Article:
caption - title

The story of our precious little girl's 17 months of life with Trisomy 18 (July 4, 2010 - December 15, 2011) and of us, re-learning to live "after Lilly."
"I will praise you for I am fearfully and wonderfully made ...." Psalm 139:14

Monday, November 25, 2013

Changes on the farm

"As far as the east is from the west, So far has He removed our transgressions from us." - Psalm 103:12 

This scripture popped into my head Saturday as the two Great Pyrenees, East and West, left our farm and headed back for home.  Yep!  The beautiful chicken killing goat protectors have left the premises.  The chickens cheered but I actually miss seeing their big fluffy white bodies.  In spite of her fury against the dogs, Tabby feels the same way.  We've already decided we'll have to go visit them soon.

Here's a picture from last week of Hunter hugging one of the dogs:

This past Friday night we got together with L family to "talk goats."  Yes - we have decided we want to keep some goats!  Since goats can get lonely, we decided on two.  Plus that will help keep the milk supply up a little more than what we're getting right now, with just one milk goat, since they go into heat this time of year and the milk supply drastically drops.  So we talked and worked out a general plan and strategy.

On Saturday the L family bought a buck (boy goat).  They took him to their property.  (Their house is still not quite finished being re-built, but it should be by early January.)  Then they came and got East and West and one goat, Daisy.  Today Mrs. L is planning to come and get three more goats to pack into her minvan:  the Spice girls (Nutmeg and Cloves) and Pip.  The purpose:  breeding.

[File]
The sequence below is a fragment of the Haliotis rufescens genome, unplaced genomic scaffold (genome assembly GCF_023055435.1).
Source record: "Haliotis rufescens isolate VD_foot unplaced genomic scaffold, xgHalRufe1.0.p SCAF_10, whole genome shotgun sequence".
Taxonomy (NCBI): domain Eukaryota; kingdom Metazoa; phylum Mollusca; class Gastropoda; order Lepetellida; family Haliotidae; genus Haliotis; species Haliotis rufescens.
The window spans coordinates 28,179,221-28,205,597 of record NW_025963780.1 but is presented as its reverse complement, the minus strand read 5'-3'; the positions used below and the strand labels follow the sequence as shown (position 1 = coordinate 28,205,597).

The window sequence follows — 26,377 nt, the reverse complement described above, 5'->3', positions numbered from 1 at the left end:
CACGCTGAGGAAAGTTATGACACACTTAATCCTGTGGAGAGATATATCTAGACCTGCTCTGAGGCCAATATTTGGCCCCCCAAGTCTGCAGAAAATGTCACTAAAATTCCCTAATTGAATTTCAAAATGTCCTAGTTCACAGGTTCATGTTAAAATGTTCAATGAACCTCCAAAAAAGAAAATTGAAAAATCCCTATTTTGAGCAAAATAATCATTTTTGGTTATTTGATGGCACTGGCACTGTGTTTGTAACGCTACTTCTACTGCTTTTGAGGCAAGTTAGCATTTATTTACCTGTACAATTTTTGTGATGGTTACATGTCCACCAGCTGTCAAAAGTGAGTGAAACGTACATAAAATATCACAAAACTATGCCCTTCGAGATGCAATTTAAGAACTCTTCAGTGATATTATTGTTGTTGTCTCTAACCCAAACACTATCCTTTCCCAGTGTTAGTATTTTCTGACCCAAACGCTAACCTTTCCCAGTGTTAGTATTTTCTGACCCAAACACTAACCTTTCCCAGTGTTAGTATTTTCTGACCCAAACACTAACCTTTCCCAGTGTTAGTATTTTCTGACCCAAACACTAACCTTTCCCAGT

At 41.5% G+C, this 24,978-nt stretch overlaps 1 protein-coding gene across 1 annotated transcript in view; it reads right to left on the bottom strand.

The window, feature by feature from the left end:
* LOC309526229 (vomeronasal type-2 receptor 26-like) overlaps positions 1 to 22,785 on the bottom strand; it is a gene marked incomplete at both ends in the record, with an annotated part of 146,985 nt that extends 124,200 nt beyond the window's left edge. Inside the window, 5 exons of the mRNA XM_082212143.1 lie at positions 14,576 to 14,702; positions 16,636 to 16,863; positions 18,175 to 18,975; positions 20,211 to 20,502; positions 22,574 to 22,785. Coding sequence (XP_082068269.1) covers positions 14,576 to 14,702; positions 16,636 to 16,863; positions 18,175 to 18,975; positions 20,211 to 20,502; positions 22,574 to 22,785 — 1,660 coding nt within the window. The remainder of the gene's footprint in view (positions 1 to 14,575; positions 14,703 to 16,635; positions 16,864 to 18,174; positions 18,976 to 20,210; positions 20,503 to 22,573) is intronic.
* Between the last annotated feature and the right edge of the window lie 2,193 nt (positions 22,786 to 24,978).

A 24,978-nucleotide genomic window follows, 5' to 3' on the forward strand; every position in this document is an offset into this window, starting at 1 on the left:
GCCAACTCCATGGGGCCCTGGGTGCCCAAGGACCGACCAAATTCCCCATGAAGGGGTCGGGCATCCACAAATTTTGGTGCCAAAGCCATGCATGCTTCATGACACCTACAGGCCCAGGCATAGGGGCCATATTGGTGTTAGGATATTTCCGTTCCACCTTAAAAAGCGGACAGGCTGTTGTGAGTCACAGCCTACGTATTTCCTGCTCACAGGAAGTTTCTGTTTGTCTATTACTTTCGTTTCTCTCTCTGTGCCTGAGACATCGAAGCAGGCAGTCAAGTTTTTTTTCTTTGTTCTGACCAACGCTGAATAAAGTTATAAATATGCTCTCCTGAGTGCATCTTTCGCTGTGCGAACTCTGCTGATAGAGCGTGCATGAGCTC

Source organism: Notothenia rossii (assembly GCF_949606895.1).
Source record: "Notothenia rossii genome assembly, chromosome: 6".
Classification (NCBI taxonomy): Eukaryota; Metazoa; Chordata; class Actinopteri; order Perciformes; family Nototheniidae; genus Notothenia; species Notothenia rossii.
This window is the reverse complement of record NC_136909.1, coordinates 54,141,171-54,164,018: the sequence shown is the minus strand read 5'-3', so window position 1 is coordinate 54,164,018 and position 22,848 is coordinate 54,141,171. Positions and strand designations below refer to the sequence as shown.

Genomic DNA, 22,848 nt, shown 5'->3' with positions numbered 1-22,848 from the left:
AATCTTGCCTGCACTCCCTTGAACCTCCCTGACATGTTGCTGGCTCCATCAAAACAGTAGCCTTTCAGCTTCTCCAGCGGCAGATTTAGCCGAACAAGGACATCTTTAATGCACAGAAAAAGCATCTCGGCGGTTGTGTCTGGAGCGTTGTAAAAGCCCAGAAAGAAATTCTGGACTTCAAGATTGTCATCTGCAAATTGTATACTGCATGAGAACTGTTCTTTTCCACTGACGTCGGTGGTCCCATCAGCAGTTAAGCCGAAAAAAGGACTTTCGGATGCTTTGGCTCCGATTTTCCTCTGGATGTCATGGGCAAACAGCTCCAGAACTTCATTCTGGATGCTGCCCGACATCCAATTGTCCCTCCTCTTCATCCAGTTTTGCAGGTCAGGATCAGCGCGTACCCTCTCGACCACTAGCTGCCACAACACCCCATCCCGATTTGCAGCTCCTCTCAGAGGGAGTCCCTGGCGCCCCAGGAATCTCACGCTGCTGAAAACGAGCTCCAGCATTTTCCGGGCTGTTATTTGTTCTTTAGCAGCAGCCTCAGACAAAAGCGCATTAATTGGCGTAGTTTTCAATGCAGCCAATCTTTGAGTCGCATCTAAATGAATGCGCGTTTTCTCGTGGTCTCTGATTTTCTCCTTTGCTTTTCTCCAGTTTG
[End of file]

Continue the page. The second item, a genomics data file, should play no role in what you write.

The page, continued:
Why not do it here?  Because they said the bucks can get really mean during this time to anyone coming into their pen, and they didn't want Tabby to be in any danger when she goes to milk Christa. Plus Mr. L said bucks are extra stinky!

"Big Christa" and her kids Daisy, and Buck
Speaking of Christa, or "Big Christa" as Hunter calls her, we are buying her from the L. family.  We are not going to breed her, but just keep milking her.  (We're only getting about a cup a day right now.  Still trying to "save up" to get enough to make another batch of goat milk soap!)  We will also be keeping Christa's son Buck here for now.  He will keep Christa company.  Then the L family will take him home and eat him.  (Did you know goat meat is commonly eaten in other countries, such as India and Africa?) 

We are planning to buy Nutmeg, the little goat on the right.  These girls are both sweet and pretty goats:

The "Spice Girls" - Cloves and Nutmeg
Pip is our children's favorite goat.  She is very social, probably because she was the goat we bottle fed for so long.  The L family is giving her to Tabby for free as a pet, and Tabby is going to help pay for her "room and board" here.   She will be our "take a chance goat" as we are going to try and breed her.  Her mama was not a good milker and Pip's sibling died (probably starved).  Her mama had to be put down shortly after coming here. Pip should be able to have babies fine, but we don't know if she will be able to produce milk.  Apparently when a nanny goat has trouble making milk, her babies tend to have the same problem.  But we will try and see.  If we need to bottle feed any babies then oh well!  The kids (and I) love doing that!

Here's some pictures from last week of the goats playing "follow the leader" with Hunter:

Tabby was glad to have gotten some pictures of the dogs last week:

Tabby and West

And what blog post would be complete, without a picture of Solomon?  This kid has become a climbing machine:

No comments:

Post a Comment